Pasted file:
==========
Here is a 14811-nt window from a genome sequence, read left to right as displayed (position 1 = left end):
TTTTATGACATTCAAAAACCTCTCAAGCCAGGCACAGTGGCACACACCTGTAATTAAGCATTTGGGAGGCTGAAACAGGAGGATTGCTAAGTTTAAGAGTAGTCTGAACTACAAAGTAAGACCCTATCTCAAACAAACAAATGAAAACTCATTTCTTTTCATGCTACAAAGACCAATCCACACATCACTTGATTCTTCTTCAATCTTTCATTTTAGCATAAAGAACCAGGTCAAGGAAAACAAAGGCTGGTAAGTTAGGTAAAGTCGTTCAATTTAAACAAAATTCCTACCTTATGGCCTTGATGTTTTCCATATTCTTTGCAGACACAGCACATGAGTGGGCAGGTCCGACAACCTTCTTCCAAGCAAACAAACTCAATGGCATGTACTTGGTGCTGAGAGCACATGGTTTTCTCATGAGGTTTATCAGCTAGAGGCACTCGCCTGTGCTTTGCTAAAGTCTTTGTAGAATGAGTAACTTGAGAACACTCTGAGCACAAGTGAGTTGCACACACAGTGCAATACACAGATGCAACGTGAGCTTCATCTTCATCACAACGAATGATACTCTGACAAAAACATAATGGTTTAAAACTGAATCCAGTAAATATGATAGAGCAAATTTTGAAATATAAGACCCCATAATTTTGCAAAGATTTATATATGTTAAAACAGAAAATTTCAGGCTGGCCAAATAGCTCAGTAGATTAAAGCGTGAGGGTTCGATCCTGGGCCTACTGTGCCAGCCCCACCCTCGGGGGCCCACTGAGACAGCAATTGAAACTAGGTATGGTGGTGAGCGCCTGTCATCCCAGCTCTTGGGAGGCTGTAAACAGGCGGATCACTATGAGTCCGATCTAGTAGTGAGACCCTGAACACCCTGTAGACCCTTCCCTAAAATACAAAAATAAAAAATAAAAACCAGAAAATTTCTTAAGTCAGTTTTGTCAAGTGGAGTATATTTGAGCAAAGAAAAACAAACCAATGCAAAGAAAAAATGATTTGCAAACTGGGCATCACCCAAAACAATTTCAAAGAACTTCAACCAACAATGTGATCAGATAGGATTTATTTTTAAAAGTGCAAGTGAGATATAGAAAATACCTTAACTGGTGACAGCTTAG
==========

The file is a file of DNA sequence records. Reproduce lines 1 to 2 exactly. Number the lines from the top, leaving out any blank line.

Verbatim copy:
Here is a 14811-nt window from a genome sequence, read left to right as displayed (position 1 = left end):
TTTTATGACATTCAAAAACCTCTCAAGCCAGGCACAGTGGCACACACCTGTAATTAAGCATTTGGGAGGCTGAAACAGGAGGATTGCTAAGTTTAAGAGTAGTCTGAACTACAAAGTAAGACCCTATCTCAAACAAACAAATGAAAACTCATTTCTTTTCATGCTACAAAGACCAATCCACACATCACTTGATTCTTCTTCAATCTTTCATTTTAGCATAAAGAACCAGGTCAAGGAAAACAAAGGCTGGTAAGTTAGGTAAAGTCGTTCAATTTAAACAAAATTCCTACCTTATGGCCTTGATGTTTTCCATATTCTTTGCAGACACAGCACATGAGTGGGCAGGTCCGACAACCTTCTTCCAAGCAAACAAACTCAATGGCATGTACTTGGTGCTGAGAGCACATGGTTTTCTCATGAGGTTTATCAGCTAGAGGCACTCGCCTGTGCTTTGCTAAAGTCTTTGTAGAATGAGTAACTTGAGAACACTCTGAGCACAAGTGAGTTGCACACACAGTGCAATACACAGATGCAACGTGAGCTTCATCTTCATCACAACGAATGATACTCTGACAAAAACATAATGGTTTAAAACTGAATCCAGTAAATATGATAGAGCAAATTTTGAAATATAAGACCCCATAATTTTGCAAAGATTTATATATGTTAAAACAGAAAATTTCAGGCTGGCCAAATAGCTCAGTAGATTAAAGCGTGAGGGTTCGATCCTGGGCCTACTGTGCCAGCCCCACCCTCGGGGGCCCACTGAGACAGCAATTGAAACTAGGTATGGTGGTGAGCGCCTGTCATCCCAGCTCTTGGGAGGCTGTAAACAGGCGGATCACTATGAGTCCGATCTAGTAGTGAGACCCTGAACACCCTGTAGACCCTTCCCTAAAATACAAAAATAAAAAATAAAAACCAGAAAATTTCTTAAGTCAGTTTTGTCAAGTGGAGTATATTTGAGCAAAGAAAAACAAACCAATGCAAAGAAAAAATGATTTGCAAACTGGGCATCACCCAAAACAATTTCAAAGAACTTCAACCAACAATGTGATCAGATAGGATTTATTTTTAAAAGTGCAAGTGAGATATAGAAAATACCTTAACTGGTGACAGCTTAG